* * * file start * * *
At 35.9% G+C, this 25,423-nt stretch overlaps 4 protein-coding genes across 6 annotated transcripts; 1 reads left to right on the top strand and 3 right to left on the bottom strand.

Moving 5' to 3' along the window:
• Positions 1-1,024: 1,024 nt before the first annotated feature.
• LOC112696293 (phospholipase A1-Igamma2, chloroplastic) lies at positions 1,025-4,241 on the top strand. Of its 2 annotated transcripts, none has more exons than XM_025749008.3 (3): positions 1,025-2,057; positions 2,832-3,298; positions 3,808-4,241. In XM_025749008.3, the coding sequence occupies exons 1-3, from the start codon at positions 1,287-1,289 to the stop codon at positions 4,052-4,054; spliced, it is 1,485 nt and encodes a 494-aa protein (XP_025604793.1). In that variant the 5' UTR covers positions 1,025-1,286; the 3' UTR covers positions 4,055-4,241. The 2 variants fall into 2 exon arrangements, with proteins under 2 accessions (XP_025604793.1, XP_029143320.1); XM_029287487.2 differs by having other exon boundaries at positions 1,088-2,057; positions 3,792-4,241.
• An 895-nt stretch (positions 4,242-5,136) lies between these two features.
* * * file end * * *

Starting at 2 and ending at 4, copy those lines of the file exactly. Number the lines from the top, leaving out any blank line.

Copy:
Moving 5' to 3' along the window:
• Positions 1-1,024: 1,024 nt before the first annotated feature.
• LOC112696293 (phospholipase A1-Igamma2, chloroplastic) lies at positions 1,025-4,241 on the top strand. Of its 2 annotated transcripts, none has more exons than XM_025749008.3 (3): positions 1,025-2,057; positions 2,832-3,298; positions 3,808-4,241. In XM_025749008.3, the coding sequence occupies exons 1-3, from the start codon at positions 1,287-1,289 to the stop codon at positions 4,052-4,054; spliced, it is 1,485 nt and encodes a 494-aa protein (XP_025604793.1). In that variant the 5' UTR covers positions 1,025-1,286; the 3' UTR covers positions 4,055-4,241. The 2 variants fall into 2 exon arrangements, with proteins under 2 accessions (XP_025604793.1, XP_029143320.1); XM_029287487.2 differs by having other exon boundaries at positions 1,088-2,057; positions 3,792-4,241.